Garnache saw something of her agitation, and to relieve it he smiled
and began to tell her the circumstances of his return and his
presentation to Madame as a knave who had no French.

"Fortune was very good to me, mademoiselle," said he.  "I had little
hope that such a face as mine could be disguised, but I take no
pride in what you see.  It is the handiwork of Rabecque, the most
ingenious lackey that ever served a foolish master.  It helped me
that having been ten years in Italy when I was younger, I acquired
the language so well as to be able to impose even upon Fortunio.  In
that lay a circumstance which at once disarmed suspicion, and if I
stay not so long as it shall take the dye to wear from my hair and
beard and the staining from my face, I shall have little to fear."

"But, monsieur," she cried, "you have everything to fear!"  And
alarm grew in her eyes.

But he laughed again for answer.  "I have faith in my luck,
mademoiselle, and I think I am on the tide of it at present.  I
little hoped when I made my way into Condillac in this array that
I should end, by virtue of my pretended ignorance of French, in
being appointed gaoler to you.  I had some ado to keep the joy from
my eyes when I heard them planning it.  It is a thing that has made
all else easy."

"But what can you do alone, monsieur?" she asked him; and there was
a note almost of petulance in her voice.

He moved to the window, and leaned his elbow on the sill.  The light
was fast fading.  "I know not yet.  But I am here to contrive a
means.  I shall think and watch."

"You know in what hourly peril I am placed," she cried, and suddenly
remembering that he must have overheard and understood the Dowager's
words, a sudden heat came to her cheeks to recede again and leave
them marble-pale.  And she thanked Heaven that in the dusk and in
the shadow where she stood he could but ill make out her face.

"If you think that I have been rash in returning - "

"No, no, not rash, monsieur; noble and brave above all praise.  I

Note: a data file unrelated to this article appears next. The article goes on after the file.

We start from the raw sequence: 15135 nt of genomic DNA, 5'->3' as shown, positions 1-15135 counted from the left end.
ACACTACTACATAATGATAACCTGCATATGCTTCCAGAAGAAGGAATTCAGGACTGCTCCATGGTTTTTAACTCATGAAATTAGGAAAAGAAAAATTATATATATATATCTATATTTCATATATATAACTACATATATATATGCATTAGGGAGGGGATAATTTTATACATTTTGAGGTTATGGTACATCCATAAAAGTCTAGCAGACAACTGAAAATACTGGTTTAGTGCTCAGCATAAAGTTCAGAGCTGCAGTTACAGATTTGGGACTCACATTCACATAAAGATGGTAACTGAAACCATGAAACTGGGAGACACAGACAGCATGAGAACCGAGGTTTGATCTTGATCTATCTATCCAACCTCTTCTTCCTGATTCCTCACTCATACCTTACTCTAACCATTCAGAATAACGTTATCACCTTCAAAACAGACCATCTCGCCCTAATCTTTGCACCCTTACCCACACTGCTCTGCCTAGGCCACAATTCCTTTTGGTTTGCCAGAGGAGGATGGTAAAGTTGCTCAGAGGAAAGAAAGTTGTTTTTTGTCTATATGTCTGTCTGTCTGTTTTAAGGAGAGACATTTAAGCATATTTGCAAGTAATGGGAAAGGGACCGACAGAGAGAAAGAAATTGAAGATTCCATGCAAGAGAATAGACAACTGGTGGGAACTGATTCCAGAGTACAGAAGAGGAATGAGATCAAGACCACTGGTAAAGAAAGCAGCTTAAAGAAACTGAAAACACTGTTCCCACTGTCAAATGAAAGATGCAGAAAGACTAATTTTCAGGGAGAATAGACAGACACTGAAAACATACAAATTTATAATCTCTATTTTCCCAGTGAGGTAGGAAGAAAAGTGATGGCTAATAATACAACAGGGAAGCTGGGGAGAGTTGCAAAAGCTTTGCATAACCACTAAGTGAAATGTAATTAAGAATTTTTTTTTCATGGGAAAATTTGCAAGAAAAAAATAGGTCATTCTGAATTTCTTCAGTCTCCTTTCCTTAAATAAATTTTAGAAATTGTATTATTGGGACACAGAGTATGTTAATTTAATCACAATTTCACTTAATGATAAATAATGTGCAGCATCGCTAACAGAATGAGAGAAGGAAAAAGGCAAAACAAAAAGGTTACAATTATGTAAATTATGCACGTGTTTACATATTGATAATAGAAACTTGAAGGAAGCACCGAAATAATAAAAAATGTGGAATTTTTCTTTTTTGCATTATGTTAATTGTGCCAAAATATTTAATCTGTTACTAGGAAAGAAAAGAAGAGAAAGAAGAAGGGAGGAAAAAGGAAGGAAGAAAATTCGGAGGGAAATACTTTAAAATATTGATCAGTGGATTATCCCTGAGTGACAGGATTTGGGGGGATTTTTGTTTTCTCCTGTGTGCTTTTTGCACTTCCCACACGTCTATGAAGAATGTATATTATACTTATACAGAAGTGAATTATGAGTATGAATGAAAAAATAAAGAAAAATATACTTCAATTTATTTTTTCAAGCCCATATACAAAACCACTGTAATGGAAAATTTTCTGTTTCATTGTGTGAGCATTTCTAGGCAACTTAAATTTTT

would indeed I could tell you how noble and brave I account your

"It is as nothing to the bravery required to let Rabecque do this
hideous work upon a face for which I have ever entertained some
measure of respect."

He jested, sooner than enlighten her that it was his egregious pride
had fetched him back when he was but a few hours upon his journey
Pariswards, his inability to brook the ridicule that would be his
when he announced at the Luxembourg that failure had attended him.

"Ah, but what can you do alone?" she repeated.

"Give me at least a day or two to devise some means; let me look
round and take the measure of this gaol.  Some way there must be.
I have not come so far and so successfully to be beaten now.  Still,"
he continued, "if you think that I overrate my strength or my
resource, if you would sooner that I sought men and made an assault
upon Condillac, endeavouring to carry it and to let the Queen's will
prevail by force of arms, tell me so, and I am gone tomorrow."

"Whither would you go?" she cried, her voice strained with sudden

"I might seek help at Lyons or Moulins.  I might find loyal soldiers
who would be willing to follow me by virtue of my warrant to levy
such help as I may require, if I but tell them that the help was
refused me in Grenoble.  I am not sure that it would be so, for,
unfortunately, my warrant is for the Seneschal of Dauphiny only.
Still, I might make the attempt."

"No, no," she implored him, and in her eagerness to have him put
all thought of leaving her from his mind, she caught him by the arm
and raised a pleading face to his.  "Do not leave me here, monsieur;
of your pity do not leave me alone amongst them.  Think me a coward
if you will, monsieur: I am no less.  They have made a coward of me."